Clean Air Project
Using wet flue gas desulfurization technology - a “scrubber” system - the Clean Air Project captures at least 80 percent of the mercury in the coal and reduces sulfur dioxide emissions by more than 90 percent at Merrimack Station in Bow, New Hampshire.
- Drastic reduction in mercury and sulfur emissions, Merrimack is one of the cleanest coal plants in the nation.
- Continues to support New England’s fuel diversity, enhancing the stability of the power supply in the region.
- Coal generation powers 45 percent of the nation and 6 percent of New England.
- Will serve as a “bridge” over the next 10 to 20 years as we develop and build alternative energy sources on a much larger scale.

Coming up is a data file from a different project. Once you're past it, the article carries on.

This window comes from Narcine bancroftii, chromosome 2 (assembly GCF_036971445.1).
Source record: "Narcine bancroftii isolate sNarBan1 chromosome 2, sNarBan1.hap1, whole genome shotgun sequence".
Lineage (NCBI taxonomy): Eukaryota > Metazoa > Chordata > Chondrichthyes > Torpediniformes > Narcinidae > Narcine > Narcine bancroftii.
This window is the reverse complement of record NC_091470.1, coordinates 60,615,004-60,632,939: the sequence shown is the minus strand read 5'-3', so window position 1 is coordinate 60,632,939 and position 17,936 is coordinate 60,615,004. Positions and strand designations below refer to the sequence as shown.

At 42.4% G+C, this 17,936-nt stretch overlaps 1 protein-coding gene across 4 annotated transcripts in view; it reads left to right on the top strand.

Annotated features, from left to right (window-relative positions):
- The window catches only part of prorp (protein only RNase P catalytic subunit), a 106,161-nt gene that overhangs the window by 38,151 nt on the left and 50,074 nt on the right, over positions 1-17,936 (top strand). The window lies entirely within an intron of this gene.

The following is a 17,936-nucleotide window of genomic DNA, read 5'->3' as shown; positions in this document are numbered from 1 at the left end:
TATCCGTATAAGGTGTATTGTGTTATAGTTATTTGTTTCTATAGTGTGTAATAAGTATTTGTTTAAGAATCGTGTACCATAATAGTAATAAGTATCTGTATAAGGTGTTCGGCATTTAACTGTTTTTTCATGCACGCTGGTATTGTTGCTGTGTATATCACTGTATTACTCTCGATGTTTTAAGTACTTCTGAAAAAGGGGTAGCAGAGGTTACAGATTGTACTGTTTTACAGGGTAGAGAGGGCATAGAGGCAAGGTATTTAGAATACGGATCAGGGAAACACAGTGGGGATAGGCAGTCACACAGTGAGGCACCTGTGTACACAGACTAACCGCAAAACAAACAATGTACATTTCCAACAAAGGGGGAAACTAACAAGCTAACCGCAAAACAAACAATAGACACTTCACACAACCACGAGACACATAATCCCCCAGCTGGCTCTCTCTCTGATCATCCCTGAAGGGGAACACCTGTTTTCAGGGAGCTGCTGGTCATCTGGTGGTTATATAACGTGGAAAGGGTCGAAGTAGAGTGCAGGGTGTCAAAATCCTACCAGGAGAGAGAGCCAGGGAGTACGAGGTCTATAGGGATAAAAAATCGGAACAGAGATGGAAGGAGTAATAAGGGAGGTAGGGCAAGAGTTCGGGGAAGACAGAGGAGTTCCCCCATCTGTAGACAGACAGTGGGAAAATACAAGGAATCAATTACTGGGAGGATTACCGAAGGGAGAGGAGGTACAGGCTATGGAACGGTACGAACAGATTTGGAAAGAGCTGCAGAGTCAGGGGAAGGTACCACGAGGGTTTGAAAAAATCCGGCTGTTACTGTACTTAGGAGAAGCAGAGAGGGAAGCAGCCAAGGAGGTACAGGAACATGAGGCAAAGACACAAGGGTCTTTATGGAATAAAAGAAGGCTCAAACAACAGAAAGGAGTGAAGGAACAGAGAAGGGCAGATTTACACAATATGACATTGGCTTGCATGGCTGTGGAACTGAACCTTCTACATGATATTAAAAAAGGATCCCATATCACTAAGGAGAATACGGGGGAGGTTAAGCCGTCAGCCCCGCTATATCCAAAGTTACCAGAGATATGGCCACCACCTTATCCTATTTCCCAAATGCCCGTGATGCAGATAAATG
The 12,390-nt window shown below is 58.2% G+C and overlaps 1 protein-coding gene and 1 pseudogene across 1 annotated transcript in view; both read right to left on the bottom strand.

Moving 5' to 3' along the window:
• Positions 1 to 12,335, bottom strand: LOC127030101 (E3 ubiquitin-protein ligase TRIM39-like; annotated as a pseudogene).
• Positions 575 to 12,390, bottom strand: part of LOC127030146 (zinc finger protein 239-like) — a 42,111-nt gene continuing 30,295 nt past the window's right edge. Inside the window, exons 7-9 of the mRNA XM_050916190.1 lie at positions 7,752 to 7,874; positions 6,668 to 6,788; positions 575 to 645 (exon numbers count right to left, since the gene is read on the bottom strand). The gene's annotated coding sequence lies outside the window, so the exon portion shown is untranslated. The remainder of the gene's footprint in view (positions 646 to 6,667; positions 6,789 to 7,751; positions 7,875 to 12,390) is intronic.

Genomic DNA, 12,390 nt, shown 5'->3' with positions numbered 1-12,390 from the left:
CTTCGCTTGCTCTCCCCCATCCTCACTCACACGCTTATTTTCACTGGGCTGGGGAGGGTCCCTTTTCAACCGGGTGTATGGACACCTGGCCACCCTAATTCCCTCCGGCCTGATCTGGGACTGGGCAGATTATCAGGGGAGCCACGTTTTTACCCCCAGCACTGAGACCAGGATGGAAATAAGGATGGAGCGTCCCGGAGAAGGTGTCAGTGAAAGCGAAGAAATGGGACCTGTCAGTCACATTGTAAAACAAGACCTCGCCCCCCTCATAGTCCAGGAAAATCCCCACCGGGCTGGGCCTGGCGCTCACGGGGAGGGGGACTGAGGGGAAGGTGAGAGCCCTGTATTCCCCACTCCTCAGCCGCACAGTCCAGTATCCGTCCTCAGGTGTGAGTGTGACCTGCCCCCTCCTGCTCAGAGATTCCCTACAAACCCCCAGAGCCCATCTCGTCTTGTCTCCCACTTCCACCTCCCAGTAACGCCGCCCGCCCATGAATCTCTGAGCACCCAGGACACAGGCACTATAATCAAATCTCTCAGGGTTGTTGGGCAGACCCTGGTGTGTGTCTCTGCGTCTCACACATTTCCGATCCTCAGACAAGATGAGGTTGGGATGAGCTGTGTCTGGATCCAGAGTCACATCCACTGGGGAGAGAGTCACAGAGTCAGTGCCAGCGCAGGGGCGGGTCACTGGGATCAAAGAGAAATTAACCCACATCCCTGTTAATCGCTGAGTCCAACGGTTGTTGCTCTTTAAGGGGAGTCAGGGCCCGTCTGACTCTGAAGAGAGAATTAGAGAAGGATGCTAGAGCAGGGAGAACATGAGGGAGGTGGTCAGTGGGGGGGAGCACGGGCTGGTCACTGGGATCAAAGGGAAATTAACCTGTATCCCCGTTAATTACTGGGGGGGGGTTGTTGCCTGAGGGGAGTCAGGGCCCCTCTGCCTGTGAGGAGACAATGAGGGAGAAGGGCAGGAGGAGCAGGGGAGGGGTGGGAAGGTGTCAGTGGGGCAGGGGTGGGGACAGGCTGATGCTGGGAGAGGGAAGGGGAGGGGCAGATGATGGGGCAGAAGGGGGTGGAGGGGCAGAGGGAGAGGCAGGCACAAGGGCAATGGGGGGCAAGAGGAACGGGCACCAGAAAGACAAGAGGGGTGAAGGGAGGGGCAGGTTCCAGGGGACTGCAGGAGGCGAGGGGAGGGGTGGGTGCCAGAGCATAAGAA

What is “scrubber technology?”
During a wet scrubber process, limestone is mixed with water to create a slurry, which is “rained down” on the flue gas before it enters the stack. The wet slurry absorbs the SO2 and reacts to form gypsum. After a dewatering process, the solid gypsum is sold to wallboard manufacturers. The mercury is removed in a new state-of-the-art waste water treatment facility.
Please click here for a larger version of the diagram.
Clean Air Project Awards:
- 2013 – Environmental Business Council’s New England Outstanding Environmental-Energy Technology Application Achievement Award
- 2013 – International Green Apple Awards for Environmental Best Practice 2013
- 2012 – Power Magazine Top Plants: Six Innovative Coal-Fired Plants